The struggle for the liberation of Southern Cameroons from the stranglehold of La Republique du Cameroun has been going on for decades upon decades without any fruition because of flawed slogans like “We will resist you until we get our freedom” and strategies like Ghost Towns, boycotts and civil disobedience. These have been used repeatedly and in varying degrees for decades because of the gentlemanly, understanding and peace-loving nature of the people of Southern Cameroons. The one thing that has never been done is that La Republique has never had a taste of her own medicine. Anything you resist without attacking will naturally overpower you eventually because resisting from beneath cannot last as long as exerting pressure from above. It’s that simple and logical. To borrow from citizens of La Republique: “ils vont se fatiguer.” Think of it as a wrestling match with your oppressor on top of you. You can resist from beneath but it is only a matter of time before you break. Your best way out is to find a way to punch the oppressor somehow. The time he gasps, that’s your way out of his yoke. Believe me, he will think twice if he plans to get on you again. This is the exact scenario of the struggle for the restoration of the statehood of Southern Cameroons. We erroneously think the oppressor lying on top of us with his full might will one day get up and leave because we are resisting and crying from beneath. Even in the game of football, a sport Southern Cameroonians love very much, most tacticians will tell you attack is the best form of defense.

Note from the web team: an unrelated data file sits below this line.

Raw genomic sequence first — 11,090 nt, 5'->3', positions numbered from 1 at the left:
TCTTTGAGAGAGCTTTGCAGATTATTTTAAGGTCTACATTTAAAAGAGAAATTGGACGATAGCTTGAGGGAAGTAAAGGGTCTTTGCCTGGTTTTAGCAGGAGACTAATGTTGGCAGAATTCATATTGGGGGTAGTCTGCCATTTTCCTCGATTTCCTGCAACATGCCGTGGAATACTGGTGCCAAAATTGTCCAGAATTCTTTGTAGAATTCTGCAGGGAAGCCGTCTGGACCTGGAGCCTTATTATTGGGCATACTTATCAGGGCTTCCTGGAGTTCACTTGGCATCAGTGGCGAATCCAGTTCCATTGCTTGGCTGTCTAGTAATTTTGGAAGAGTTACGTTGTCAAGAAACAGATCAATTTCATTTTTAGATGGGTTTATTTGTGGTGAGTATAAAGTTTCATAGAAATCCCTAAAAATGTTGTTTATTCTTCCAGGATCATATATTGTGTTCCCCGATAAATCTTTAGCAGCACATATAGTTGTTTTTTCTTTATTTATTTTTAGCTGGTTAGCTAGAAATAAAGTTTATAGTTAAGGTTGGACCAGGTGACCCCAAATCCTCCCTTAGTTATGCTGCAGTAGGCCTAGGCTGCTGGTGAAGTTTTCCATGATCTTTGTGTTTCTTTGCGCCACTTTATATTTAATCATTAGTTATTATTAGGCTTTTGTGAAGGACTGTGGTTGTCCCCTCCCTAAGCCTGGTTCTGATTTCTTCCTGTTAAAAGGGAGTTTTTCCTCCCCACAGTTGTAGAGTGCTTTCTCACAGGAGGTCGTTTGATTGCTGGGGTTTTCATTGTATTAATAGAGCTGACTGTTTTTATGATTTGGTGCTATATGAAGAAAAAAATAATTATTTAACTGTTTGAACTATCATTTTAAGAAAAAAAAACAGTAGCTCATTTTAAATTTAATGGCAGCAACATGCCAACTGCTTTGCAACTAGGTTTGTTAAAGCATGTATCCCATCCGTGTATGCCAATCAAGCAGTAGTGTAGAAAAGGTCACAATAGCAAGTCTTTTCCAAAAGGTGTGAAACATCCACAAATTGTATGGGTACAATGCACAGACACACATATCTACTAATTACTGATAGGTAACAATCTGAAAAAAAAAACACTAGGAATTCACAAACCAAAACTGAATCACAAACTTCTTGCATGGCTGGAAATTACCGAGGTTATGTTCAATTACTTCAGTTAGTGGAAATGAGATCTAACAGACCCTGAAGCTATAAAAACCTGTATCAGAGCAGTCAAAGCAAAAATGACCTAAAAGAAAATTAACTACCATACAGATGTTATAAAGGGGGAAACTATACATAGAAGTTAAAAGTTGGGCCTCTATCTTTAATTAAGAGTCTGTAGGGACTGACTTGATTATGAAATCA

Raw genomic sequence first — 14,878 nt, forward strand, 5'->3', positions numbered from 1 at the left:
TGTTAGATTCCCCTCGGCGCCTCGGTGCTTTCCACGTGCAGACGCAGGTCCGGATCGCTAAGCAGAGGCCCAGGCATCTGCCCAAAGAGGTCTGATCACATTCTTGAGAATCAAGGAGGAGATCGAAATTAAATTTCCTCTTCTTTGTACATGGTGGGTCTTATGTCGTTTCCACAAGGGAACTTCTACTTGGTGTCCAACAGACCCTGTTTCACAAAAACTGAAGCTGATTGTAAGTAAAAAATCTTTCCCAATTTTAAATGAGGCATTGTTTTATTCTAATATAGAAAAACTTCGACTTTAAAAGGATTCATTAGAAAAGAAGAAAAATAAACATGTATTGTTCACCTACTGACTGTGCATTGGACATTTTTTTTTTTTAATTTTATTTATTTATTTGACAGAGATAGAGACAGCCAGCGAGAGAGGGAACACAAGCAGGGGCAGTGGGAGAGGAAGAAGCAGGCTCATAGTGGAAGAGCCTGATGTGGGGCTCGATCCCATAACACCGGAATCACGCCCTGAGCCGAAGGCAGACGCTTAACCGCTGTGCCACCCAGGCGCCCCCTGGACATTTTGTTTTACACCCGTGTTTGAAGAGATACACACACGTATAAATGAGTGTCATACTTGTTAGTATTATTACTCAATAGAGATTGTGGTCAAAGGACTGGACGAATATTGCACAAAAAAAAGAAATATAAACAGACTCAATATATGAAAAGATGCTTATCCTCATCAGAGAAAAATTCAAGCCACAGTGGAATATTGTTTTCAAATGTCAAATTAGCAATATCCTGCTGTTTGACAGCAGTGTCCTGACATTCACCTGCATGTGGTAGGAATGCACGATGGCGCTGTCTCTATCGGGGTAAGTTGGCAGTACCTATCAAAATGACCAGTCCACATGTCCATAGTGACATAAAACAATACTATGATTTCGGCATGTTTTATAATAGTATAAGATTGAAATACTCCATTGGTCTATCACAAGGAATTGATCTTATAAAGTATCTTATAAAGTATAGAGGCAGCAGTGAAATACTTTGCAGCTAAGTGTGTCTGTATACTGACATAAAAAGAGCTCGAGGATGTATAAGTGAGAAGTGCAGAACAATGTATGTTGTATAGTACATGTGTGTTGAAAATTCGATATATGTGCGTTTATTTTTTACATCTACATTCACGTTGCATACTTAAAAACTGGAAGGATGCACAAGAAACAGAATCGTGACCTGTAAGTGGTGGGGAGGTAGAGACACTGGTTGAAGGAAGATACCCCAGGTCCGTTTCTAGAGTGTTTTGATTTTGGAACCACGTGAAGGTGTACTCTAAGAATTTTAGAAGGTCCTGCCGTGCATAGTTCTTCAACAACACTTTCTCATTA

Today we woke up to the news of over one thousand troops sent to Southern Cameroons to add more force and re-energize the oppressor. Yet we prefer to continue suffocating and choking under this weight. What if these soldiers had other business to take care of in their own backyard in La Republique? What if they had to go guard school buildings in La Republique? What if they had to go liberate their own sons and daughters abducted right in their own towns and villages and held captive in unknown destinations? What if their own families had to worry about one of theirs suddenly disappearing? That would be the gasp I mentioned earlier and the chance for Southern Cameroons to restore her freedom. That would be giving the oppressor a taste of his own medicine.
Over the decades, because of the suffering in our land, hundreds of thousands of Southern Cameroonians have fled the land to foreign countries in search for greener pastures. The worst side of this brain drain has been the resettlement of many Southern Cameroonians in the oppressor’s land. In every nook and cranny of La Republique du Cameroun, there is a Southern Cameroonian, either serving as a slave or unable to fully assert his or her identity for fear of repression. Many have been brainwashed to the point where they have become tools against the struggle for the restoration of the statehood of Southern Cameroons. However, there are some valiant ones that have grouped themselves into solid communities and have done their best to holdfast to the values and ethics of Southern Cameroons. Such communities can be found in many towns in La Republique like Douala, Yaoundé and Bafoussam. It is our collective responsibility to work with these groups and take the war to the doorsteps of La Republique. The reason why many people in La Republique see the current crisis as something in a distant land looking more like a movie that they can sit and watch on TV at dinner time and worry less about it, is because they don’t have a taste of it and they don’t feel it in their own backyard. Until we go this extra mile of taking the war to their own land, we are doing nothing but a remake of the events of the 70s, the 80s and the 90s.